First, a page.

interview 1994

(a bit of a riff on  this  and  this )

1994 Me:  So sorry I’m late.  One of the kids was throwing up and the other one just realized she had a science project due this morning.

Future Me:  No problem, but you might want to check your shoes.  Is that part of the science experiment, or…?

1994: Grossss! (1994speak for Ewww!)  Sorry.

F:  Don’t worry about it.  Let me tell you one thing, this part does get better.  You will eventually actually have free time to prepare your lessons.  And by free time I don’t mean the hour between 2 and 3 am.

1994:  Great!  When will that happen?

F:  In about 10 years.

1994:  (a little deflated) oh

F: The trade-off is that you will be expected to prepare, not just walk into the classroom with a vague idea.  You will also have to start showing up more or less on time…

1994: Sorry!

F: … and not give the students a crossword puzzle so that you can hide in the staffroom and make a phone call.

1994:  But isn’t that kind of…. fascist?

F:  under breath (Aren’t you adorable!)  No.  It’s considerate and professional.

1994:  Oh sorry!

F: And about the compulsive apologizing, you’re eventually going to get that under control.

1994:  Oh sorry!  I didn’t realize it was a bad thing.  I thought it made me sound nice and humble and Canadian.

F:  Maybe, but it also makes people anxious.  They think  you don’t know what you are doing.  So are those your handouts?

1994:  Yes.  We just got a computer, and one of those inkjet printers.  I’m learning a lot about fonts and formatting.

F: Indeed. I like the way you right justified this section for absolutely no reason.  Very contemporary.  Anyway, you just wait.  You’re going to have a portable computer.  You will be able to hook it up to the wall and project its image onto a screen.

1994:  Kind of like in Star Trek?

F:  Kind of.  You will also be able to use the computer to communicate with others, even with your students.  You will write extended messages on your computer to share with others.

1994:  That sounds a little nerdy…

F:  Excuse me,  but which one of  us just made an allusion to Star Trek?

1994:  But I’m not that kind of person.

F: You will figure it out.  You will not really love the screen thing, but I can promise you that you will enjoy the communication aspect.

1994:  Ok.  I have a question.

F: under breath  (That won’t change.)

1994:  A student started to cry in my class.  I didn’t know what to so.  Will that get easier?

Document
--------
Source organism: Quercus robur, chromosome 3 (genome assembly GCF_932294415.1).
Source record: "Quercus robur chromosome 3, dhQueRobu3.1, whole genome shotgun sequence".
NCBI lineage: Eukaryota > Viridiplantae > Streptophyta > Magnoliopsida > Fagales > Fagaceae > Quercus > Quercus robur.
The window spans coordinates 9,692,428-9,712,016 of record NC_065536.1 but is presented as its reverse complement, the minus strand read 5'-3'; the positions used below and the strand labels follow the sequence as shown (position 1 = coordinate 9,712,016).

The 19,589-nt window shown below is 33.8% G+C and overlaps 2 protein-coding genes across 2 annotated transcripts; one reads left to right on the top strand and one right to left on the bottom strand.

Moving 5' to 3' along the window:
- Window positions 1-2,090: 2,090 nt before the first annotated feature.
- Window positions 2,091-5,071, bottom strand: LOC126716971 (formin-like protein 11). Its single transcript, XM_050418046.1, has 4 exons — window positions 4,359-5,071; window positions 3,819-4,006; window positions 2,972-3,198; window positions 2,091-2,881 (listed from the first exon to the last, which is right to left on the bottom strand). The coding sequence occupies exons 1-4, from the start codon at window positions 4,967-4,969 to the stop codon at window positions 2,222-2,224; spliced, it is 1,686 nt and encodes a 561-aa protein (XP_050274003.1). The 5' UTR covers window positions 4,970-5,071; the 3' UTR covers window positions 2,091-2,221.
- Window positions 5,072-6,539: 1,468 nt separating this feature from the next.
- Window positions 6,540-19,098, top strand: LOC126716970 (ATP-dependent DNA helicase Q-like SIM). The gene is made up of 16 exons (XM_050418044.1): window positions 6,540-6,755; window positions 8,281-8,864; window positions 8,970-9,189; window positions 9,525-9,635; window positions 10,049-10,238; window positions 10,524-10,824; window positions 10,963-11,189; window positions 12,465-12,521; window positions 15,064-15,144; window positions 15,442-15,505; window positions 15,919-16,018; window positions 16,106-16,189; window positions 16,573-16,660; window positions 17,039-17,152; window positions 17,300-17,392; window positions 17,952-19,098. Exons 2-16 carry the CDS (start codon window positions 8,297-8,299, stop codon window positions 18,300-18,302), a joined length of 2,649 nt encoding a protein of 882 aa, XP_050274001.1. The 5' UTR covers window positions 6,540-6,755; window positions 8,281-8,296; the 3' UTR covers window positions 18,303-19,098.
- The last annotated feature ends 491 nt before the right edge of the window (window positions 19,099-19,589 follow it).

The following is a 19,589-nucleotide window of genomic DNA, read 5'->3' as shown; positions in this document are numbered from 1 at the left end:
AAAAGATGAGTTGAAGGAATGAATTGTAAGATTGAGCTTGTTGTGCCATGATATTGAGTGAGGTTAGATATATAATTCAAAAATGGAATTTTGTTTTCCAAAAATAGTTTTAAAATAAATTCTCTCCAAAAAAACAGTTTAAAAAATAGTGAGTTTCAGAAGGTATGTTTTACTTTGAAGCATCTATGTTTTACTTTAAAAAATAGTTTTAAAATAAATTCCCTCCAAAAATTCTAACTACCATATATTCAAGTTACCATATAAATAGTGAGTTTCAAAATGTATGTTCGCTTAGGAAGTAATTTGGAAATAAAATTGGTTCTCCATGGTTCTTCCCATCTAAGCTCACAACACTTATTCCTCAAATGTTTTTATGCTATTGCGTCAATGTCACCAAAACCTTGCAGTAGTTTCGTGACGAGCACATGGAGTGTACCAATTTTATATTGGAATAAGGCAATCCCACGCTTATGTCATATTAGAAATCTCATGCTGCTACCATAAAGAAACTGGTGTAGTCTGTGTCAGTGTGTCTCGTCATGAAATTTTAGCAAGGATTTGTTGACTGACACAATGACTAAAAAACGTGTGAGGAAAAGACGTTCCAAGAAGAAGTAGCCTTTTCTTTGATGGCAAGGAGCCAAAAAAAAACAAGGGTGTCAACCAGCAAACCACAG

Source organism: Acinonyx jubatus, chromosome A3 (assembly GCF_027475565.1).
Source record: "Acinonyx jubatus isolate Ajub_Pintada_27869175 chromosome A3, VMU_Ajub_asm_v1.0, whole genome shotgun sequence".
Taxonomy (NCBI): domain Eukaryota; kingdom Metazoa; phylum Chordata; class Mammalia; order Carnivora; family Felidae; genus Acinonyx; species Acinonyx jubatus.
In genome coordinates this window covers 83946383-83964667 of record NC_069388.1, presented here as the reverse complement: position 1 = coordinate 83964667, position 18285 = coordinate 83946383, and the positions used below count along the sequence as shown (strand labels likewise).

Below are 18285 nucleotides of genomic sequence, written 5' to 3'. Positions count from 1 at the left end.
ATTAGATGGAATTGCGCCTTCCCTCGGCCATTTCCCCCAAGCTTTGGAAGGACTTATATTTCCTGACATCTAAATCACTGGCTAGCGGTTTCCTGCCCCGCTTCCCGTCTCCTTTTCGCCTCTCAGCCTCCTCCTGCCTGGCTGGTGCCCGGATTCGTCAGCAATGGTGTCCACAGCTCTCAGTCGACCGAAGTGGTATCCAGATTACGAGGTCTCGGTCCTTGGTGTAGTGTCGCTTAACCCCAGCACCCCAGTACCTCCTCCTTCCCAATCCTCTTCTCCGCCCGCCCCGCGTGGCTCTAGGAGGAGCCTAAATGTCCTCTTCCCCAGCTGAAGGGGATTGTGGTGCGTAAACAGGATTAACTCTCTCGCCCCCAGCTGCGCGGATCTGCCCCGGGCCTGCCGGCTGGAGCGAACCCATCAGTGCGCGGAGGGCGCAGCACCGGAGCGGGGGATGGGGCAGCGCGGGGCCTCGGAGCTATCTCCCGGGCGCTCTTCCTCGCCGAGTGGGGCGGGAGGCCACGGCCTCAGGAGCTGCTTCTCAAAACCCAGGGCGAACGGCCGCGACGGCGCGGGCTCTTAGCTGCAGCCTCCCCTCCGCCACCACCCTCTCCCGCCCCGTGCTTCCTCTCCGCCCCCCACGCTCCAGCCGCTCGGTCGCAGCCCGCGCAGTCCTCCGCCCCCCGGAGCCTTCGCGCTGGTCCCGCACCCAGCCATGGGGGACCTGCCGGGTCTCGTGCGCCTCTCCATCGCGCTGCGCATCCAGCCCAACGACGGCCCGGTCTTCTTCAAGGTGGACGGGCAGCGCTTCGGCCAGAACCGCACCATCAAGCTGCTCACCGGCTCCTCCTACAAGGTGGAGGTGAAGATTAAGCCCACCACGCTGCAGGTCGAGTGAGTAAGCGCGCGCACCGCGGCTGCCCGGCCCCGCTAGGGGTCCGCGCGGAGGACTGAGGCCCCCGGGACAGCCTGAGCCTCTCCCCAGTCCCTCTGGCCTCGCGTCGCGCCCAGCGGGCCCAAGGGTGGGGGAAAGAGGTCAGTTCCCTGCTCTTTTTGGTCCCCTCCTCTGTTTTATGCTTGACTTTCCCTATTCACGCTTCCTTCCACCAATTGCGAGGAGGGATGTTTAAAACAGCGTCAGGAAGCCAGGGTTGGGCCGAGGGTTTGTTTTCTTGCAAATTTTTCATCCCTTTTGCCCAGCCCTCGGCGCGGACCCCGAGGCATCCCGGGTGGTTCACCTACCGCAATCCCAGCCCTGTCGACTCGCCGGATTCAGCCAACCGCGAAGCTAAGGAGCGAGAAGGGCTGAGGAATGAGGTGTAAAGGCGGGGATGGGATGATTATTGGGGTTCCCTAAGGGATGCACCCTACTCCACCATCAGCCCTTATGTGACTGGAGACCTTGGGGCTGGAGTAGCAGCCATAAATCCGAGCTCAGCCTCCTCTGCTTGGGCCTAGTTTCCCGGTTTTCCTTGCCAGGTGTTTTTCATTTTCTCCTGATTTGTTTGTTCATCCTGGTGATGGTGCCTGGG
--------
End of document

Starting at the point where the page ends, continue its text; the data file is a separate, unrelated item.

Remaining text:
F:  Hahahaha yes.  In the present, you are the one making them cry.

1994:  Nooo!  What has happened to the warm safe inclusive classroom space?

F:  Oh, it’s still a warm safe inclusive classroom space, but then you tell students that they will fail if they don’t improve their work, and they start to cry.  It’s a tad awkward, actually.

1994:  So what can you tell me about the big picture?  How’s the teaching going to be?

F:  It’s going to get tougher.  You don’t realize how much of your teaching clout comes from the fact that you have a huge class with a constant waiting list.  This will change.  Demographics will shift.  Classes will become smaller; the students will become more demanding.  For a while, you will have to fight harder to do what you d0.  Eventually things will work out for you, but it’s going to be a different world by the time you get there.

1994:  Do you have any advice for me?

F:  You know, I really don’t.  I could tell you to keep a piece of yourself back, rather than throwing it all into your work, but you wouldn’t listen anyway.  I could tell you to make a plan rather than rushing into things headlong, but I doubt a plan would have made a difference, and it was probably that headlong energy that got you through.

1994:  Um ok.

F:  You know I feel  kind of bad doing this, but I’m looking at you so bright-eyed and springy and, well, radiant.   There’s nothing to be gained by burdening you with all this.  Although….maybe I could just leave the bit about the compulsive apologizing. Please  have a look into this device.

1994:  Sure (MIB not released until 1997)